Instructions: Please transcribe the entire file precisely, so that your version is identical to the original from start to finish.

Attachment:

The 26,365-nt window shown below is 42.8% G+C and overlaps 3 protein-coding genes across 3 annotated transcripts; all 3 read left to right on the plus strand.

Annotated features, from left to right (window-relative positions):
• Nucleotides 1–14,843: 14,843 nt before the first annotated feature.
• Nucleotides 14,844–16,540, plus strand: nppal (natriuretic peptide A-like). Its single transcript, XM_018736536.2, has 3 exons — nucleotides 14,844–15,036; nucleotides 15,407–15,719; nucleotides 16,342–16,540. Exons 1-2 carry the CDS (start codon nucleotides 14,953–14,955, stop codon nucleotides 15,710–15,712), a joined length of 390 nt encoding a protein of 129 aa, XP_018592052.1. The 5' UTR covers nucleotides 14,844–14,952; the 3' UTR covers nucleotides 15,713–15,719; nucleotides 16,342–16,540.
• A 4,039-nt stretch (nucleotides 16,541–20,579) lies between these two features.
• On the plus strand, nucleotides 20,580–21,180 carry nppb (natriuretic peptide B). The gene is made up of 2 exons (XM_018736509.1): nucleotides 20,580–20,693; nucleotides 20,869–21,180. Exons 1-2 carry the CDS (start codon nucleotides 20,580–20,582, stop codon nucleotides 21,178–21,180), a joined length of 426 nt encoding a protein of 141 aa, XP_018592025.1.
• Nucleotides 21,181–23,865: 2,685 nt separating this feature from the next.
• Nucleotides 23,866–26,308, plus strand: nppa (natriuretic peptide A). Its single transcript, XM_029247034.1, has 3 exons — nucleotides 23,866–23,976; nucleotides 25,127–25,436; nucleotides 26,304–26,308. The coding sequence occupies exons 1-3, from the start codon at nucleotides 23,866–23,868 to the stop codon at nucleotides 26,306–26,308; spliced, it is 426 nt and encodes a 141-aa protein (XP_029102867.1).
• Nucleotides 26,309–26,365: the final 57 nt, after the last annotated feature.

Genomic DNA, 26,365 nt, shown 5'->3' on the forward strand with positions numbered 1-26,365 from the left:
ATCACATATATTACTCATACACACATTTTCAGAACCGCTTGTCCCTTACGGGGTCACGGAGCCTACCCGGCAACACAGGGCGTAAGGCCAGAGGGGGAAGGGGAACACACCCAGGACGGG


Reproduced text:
The 26,365-nt window shown below is 42.8% G+C and overlaps 3 protein-coding genes across 3 annotated transcripts; all 3 read left to right on the plus strand.

Annotated features, from left to right (window-relative positions):
• Nucleotides 1–14,843: 14,843 nt before the first annotated feature.
• Nucleotides 14,844–16,540, plus strand: nppal (natriuretic peptide A-like). Its single transcript, XM_018736536.2, has 3 exons — nucleotides 14,844–15,036; nucleotides 15,407–15,719; nucleotides 16,342–16,540. Exons 1-2 carry the CDS (start codon nucleotides 14,953–14,955, stop codon nucleotides 15,710–15,712), a joined length of 390 nt encoding a protein of 129 aa, XP_018592052.1. The 5' UTR covers nucleotides 14,844–14,952; the 3' UTR covers nucleotides 15,713–15,719; nucleotides 16,342–16,540.
• A 4,039-nt stretch (nucleotides 16,541–20,579) lies between these two features.
• On the plus strand, nucleotides 20,580–21,180 carry nppb (natriuretic peptide B). The gene is made up of 2 exons (XM_018736509.1): nucleotides 20,580–20,693; nucleotides 20,869–21,180. Exons 1-2 carry the CDS (start codon nucleotides 20,580–20,582, stop codon nucleotides 21,178–21,180), a joined length of 426 nt encoding a protein of 141 aa, XP_018592025.1.
• Nucleotides 21,181–23,865: 2,685 nt separating this feature from the next.
• Nucleotides 23,866–26,308, plus strand: nppa (natriuretic peptide A). Its single transcript, XM_029247034.1, has 3 exons — nucleotides 23,866–23,976; nucleotides 25,127–25,436; nucleotides 26,304–26,308. The coding sequence occupies exons 1-3, from the start codon at nucleotides 23,866–23,868 to the stop codon at nucleotides 26,306–26,308; spliced, it is 426 nt and encodes a 141-aa protein (XP_029102867.1).
• Nucleotides 26,309–26,365: the final 57 nt, after the last annotated feature.

Genomic DNA, 26,365 nt, shown 5'->3' on the forward strand with positions numbered 1-26,365 from the left:
ATCACATATATTACTCATACACACATTTTCAGAACCGCTTGTCCCTTACGGGGTCACGGAGCCTACCCGGCAACACAGGGCGTAAGGCCAGAGGGGGAAGGGGAACACACCCAGGACGGG